The West Shore is the most industrial part of the island. Motor traffic can reach the borough from Brooklyn via the Verrazzano-Narrows Bridge and from New Jersey via the Outerbridge Crossing, Goethals Bridge and Bayonne Bridge. Staten Island has Metropolitan Transportation Authority bus lines and an MTA rapid transit line, the Staten Island Railway, which runs from the ferry terminal at St. George to Tottenville. Staten Island is the only borough, not connected to the New York City Subway system; the free Staten Island Ferry connects the borough across New York Harbor to Manhattan and is a popular tourist attraction, providing views of the Statue of Liberty, Ellis Island and Lower Manhattan. Staten Island had the Fresh Kills Landfill, the world's largest landfill before closing in 2001, although it was temporarily reopened that year to receive debris from the September 11 attacks; the landfill is being redeveloped as an area devoted to restoring habitat. As in much of North America, human habitation appeared in the island rapidly after the Wisconsin glaciation.
Archaeologists have recovered tool evidence of Clovis culture activity dating from about 14,000 years ago. This evidence was first discovered in 1917 in the Charleston section of the island. Various Clovis artifacts have been discovered since on property owned by Mobil Oil; the island was abandoned possibly because of the extirpation of large mammals on the island. Evidence of the first permanent Native American settlements and agriculture are thought to date from about 5,000 years ago, although early archaic habitation evidence has been found in multiple locations on the island. Rossville points are distinct arrowheads that define a Native American cultural period that runs from the Archaic period to the Early Woodland period, dating from about 1500 to 100 BC, they are named for the Rossville section of Staten Island, where they were first found near the old Rossville Post Office building. At the time of European contact, the island was inhabited by the Raritan band of the Unami division of the Lenape.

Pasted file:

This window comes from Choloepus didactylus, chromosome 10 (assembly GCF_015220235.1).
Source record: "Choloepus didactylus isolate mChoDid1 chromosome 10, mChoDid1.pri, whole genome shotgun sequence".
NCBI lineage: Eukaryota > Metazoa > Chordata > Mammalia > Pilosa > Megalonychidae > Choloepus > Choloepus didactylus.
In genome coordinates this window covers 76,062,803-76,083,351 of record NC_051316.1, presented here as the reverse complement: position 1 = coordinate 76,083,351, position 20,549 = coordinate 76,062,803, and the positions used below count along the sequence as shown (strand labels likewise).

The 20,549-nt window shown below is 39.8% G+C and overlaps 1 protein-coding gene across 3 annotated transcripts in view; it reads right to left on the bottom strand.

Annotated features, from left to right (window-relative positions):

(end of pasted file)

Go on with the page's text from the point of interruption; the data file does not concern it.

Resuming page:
In Lenape, one of the Algonquian languages, Staten Island was called Aquehonga Manacknong, meaning "as far as the place of the bad woods", or Eghquhous, meaning "the bad woods". The area was part of the Lenape homeland known as Lenapehoking; the Lenape were called the "Delaware" by the English colonists because they inhabited both shores of what the English named the Delaware River. The island was laced with Native American foot trails, one of which followed the south side of the ridge near the course of present-day Richmond Road and Amboy Road; the Lenape moved seasonally, using slash and burn agriculture. Shellfish was a staple of their diet, including the Eastern oyster abundant in the waterways throughout the present-day New York City region. Evidence of their habitation can still be seen in shell middens along the shore in the Tottenville section, where oyster shells larger than 12 inches are sometimes found. Burial Ridge, a Lenape burial ground on a bluff overlooking Raritan Bay in Tottenville, is the largest pre-European burial ground in New York City.
Bodies have been reported unearthed at Burial Ridge from 1858 onward. After conducting independent research, which included unearthing bodies interred at the site and archaeologist George H. Pepper was contracted in 1895 to conduct paid archaeological research at Burial Ridge by the American Museum of Natural History; the burial ground today lies within Conference House Park. The first recorded European contact on the island was in 1520 by Italian explorer Giovanni de Verrazzano who sailed through The Narrows on the ship La Dauphine and anchored for one night. In 1609, English explorer Henry Hudson sailed into Upper New York Bay on his ship the Half Moon; the Dutch named the island Staaten Eylandt in honor of the Dutch parliament, still known as the Staten-Generaal. The first permanent Dutch settlement of the New Netherland colony was made on Governor's Island in 1624, which they had used as a trading camp for more than a decade before. In 1626, the colony transferred to the island of Manhattan, designated as the capital of New Netherland.
The Dutch did not establish a permanent settlement on Staaten Eylandt for many decades. From 1639 to 1655, Cornelis Melyn